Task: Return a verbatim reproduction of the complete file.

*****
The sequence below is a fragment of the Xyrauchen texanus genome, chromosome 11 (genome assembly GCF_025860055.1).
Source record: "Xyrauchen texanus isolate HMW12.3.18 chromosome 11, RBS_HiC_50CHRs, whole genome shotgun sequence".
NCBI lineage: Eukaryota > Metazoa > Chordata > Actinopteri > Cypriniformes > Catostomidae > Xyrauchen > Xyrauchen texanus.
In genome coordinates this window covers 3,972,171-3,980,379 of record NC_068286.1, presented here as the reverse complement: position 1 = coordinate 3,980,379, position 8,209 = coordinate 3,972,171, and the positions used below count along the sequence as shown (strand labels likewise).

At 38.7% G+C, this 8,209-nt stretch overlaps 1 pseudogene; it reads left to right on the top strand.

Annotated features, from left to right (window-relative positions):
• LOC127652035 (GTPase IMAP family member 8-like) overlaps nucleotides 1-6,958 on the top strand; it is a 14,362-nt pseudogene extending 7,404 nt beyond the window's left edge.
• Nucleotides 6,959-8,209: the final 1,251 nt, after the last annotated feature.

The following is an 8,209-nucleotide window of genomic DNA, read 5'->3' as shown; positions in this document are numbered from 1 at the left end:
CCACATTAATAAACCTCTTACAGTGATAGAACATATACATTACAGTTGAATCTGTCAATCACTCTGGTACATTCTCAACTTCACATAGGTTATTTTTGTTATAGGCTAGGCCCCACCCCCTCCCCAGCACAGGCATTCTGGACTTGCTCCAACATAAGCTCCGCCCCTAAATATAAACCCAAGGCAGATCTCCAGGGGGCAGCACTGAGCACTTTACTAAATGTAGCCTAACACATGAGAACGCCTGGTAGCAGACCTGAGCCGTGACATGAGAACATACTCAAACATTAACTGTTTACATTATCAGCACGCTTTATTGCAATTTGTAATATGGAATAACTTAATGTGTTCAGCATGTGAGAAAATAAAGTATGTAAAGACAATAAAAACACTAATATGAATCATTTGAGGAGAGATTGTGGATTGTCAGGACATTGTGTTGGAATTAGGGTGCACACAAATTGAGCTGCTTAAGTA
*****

The sequence below is a fragment of the Xyrauchen texanus genome, chromosome 11 (genome assembly GCF_025860055.1).
Source record: "Xyrauchen texanus isolate HMW12.3.18 chromosome 11, RBS_HiC_50CHRs, whole genome shotgun sequence".
NCBI lineage: Eukaryota > Metazoa > Chordata > Actinopteri > Cypriniformes > Catostomidae > Xyrauchen > Xyrauchen texanus.
In genome coordinates this window covers 3,972,171-3,980,379 of record NC_068286.1, presented here as the reverse complement: position 1 = coordinate 3,980,379, position 8,209 = coordinate 3,972,171, and the positions used below count along the sequence as shown (strand labels likewise).

At 38.7% G+C, this 8,209-nt stretch overlaps 1 pseudogene; it reads left to right on the top strand.

Annotated features, from left to right (window-relative positions):
• LOC127652035 (GTPase IMAP family member 8-like) overlaps nucleotides 1-6,958 on the top strand; it is a 14,362-nt pseudogene extending 7,404 nt beyond the window's left edge.
• Nucleotides 6,959-8,209: the final 1,251 nt, after the last annotated feature.

The following is an 8,209-nucleotide window of genomic DNA, read 5'->3' as shown; positions in this document are numbered from 1 at the left end:
CCACATTAATAAACCTCTTACAGTGATAGAACATATACATTACAGTTGAATCTGTCAATCACTCTGGTACATTCTCAACTTCACATAGGTTATTTTTGTTATAGGCTAGGCCCCACCCCCTCCCCAGCACAGGCATTCTGGACTTGCTCCAACATAAGCTCCGCCCCTAAATATAAACCCAAGGCAGATCTCCAGGGGGCAGCACTGAGCACTTTACTAAATGTAGCCTAACACATGAGAACGCCTGGTAGCAGACCTGAGCCGTGACATGAGAACATACTCAAACATTAACTGTTTACATTATCAGCACGCTTTATTGCAATTTGTAATATGGAATAACTTAATGTGTTCAGCATGTGAGAAAATAAAGTATGTAAAGACAATAAAAACACTAATATGAATCATTTGAGGAGAGATTGTGGATTGTCAGGACATTGTGTTGGAATTAGGGTGCACACAAATTGAGCTGCTTAAGTA